Scenario 1

Scenario one: Pat has a starting super balance of $200,000

In this scenario we introduce you to Pat who is 60 years of age. Pat has $200,000 in superannuation, earns $60,000 a year and decides to establish a transition to retirement strategy.

He makes salary sacrifice contributions to his super account and draws income from his transition to retirement (TRIS) account to top up his take-home pay.

Using a transition to retirement strategy Pat can significantly reduce the rate of tax paid and can add an extra $34,855 to superannuation over the next 10 years. 

The best part is that Pat has been able to maintain the same level of take-home pay each year.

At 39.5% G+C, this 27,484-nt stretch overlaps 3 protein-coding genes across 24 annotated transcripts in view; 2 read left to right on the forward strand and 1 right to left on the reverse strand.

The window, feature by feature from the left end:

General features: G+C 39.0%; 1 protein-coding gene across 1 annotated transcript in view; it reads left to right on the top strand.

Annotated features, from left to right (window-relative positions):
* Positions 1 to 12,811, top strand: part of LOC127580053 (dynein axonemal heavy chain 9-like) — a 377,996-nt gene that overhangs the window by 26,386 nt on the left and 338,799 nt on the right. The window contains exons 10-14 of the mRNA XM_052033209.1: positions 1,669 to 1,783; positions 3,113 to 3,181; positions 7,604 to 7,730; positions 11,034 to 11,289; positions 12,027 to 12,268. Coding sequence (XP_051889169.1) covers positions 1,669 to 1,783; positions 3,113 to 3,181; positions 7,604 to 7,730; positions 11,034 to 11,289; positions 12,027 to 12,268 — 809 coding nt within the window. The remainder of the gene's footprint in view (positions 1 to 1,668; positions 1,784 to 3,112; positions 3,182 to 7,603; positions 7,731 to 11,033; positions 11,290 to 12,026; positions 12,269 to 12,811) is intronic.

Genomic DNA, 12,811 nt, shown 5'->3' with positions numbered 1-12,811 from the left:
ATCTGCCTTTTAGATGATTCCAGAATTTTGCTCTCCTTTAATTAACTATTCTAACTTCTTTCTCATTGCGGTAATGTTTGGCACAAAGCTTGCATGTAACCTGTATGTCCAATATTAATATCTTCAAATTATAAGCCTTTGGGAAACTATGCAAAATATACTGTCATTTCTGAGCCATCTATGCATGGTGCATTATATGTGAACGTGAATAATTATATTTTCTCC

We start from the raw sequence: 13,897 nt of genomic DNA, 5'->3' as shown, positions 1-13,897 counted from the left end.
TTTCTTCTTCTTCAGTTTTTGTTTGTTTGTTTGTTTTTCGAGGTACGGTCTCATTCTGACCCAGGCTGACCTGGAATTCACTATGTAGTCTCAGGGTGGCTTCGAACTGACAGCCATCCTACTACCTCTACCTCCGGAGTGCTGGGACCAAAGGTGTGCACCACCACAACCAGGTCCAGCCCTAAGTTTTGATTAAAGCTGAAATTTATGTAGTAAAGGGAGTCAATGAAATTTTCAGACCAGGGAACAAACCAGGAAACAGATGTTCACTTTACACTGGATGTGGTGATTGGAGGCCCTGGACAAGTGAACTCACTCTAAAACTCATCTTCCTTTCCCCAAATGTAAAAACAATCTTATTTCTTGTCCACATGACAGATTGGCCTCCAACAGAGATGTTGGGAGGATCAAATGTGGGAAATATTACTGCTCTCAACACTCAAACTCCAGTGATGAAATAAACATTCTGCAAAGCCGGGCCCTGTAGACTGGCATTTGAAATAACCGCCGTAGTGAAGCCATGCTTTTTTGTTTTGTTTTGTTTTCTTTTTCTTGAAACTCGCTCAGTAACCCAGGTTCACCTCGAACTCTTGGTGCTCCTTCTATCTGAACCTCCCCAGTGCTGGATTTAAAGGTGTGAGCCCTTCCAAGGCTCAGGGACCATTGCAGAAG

Income NO transition to retirement strategy WITH transition to retirement strategy
Gross salary (incl. SG) $65,700 $65,700
Less SG contributions @ 9.5% ($5,700) ($5,700)
Less salary sacrifice $0 ($19,300)
Equals taxable income $60,000 $40,700
Less income tax and Medicare levy ($11,717) ($5,278)
Plus TRIS payments $0 $12,861
Take home pay $48,283 $48,283
Super balance start $200,000 $200,000
Plus net contributions to super $4,845 $21,250
Less TRIS payments $0 ($12,861)
Super balance after one year (excludes returns) $204,845 $208,389
Benefits to a transition to retirement strategy after one year   $3,544
Benefits to a transition to retirement strategy after ten years   $34,855

Scenario 2

Scenario two: Pat has a starting super balance of $100,000